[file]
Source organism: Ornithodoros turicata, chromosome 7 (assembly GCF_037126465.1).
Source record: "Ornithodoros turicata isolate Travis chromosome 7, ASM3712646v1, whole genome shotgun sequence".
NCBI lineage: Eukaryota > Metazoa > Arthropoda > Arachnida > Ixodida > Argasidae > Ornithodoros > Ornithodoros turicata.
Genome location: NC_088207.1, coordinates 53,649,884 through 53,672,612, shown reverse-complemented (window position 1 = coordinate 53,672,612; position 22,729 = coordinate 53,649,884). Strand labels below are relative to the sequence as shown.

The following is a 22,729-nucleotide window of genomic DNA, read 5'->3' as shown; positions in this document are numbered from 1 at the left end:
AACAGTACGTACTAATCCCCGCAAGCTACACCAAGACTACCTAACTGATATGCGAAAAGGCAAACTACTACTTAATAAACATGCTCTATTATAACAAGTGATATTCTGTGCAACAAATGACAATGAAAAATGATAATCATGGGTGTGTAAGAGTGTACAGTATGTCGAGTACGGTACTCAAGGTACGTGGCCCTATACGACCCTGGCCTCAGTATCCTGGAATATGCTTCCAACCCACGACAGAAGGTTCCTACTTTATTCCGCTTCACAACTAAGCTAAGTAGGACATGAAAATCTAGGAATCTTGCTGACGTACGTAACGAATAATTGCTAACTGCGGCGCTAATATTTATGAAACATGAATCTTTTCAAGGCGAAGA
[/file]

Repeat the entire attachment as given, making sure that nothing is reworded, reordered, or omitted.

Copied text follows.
Source organism: Ornithodoros turicata, chromosome 7 (assembly GCF_037126465.1).
Source record: "Ornithodoros turicata isolate Travis chromosome 7, ASM3712646v1, whole genome shotgun sequence".
NCBI lineage: Eukaryota > Metazoa > Arthropoda > Arachnida > Ixodida > Argasidae > Ornithodoros > Ornithodoros turicata.
Genome location: NC_088207.1, coordinates 53,649,884 through 53,672,612, shown reverse-complemented (window position 1 = coordinate 53,672,612; position 22,729 = coordinate 53,649,884). Strand labels below are relative to the sequence as shown.

The following is a 22,729-nucleotide window of genomic DNA, read 5'->3' as shown; positions in this document are numbered from 1 at the left end:
AACAGTACGTACTAATCCCCGCAAGCTACACCAAGACTACCTAACTGATATGCGAAAAGGCAAACTACTACTTAATAAACATGCTCTATTATAACAAGTGATATTCTGTGCAACAAATGACAATGAAAAATGATAATCATGGGTGTGTAAGAGTGTACAGTATGTCGAGTACGGTACTCAAGGTACGTGGCCCTATACGACCCTGGCCTCAGTATCCTGGAATATGCTTCCAACCCACGACAGAAGGTTCCTACTTTATTCCGCTTCACAACTAAGCTAAGTAGGACATGAAAATCTAGGAATCTTGCTGACGTACGTAACGAATAATTGCTAACTGCGGCGCTAATATTTATGAAACATGAATCTTTTCAAGGCGAAGA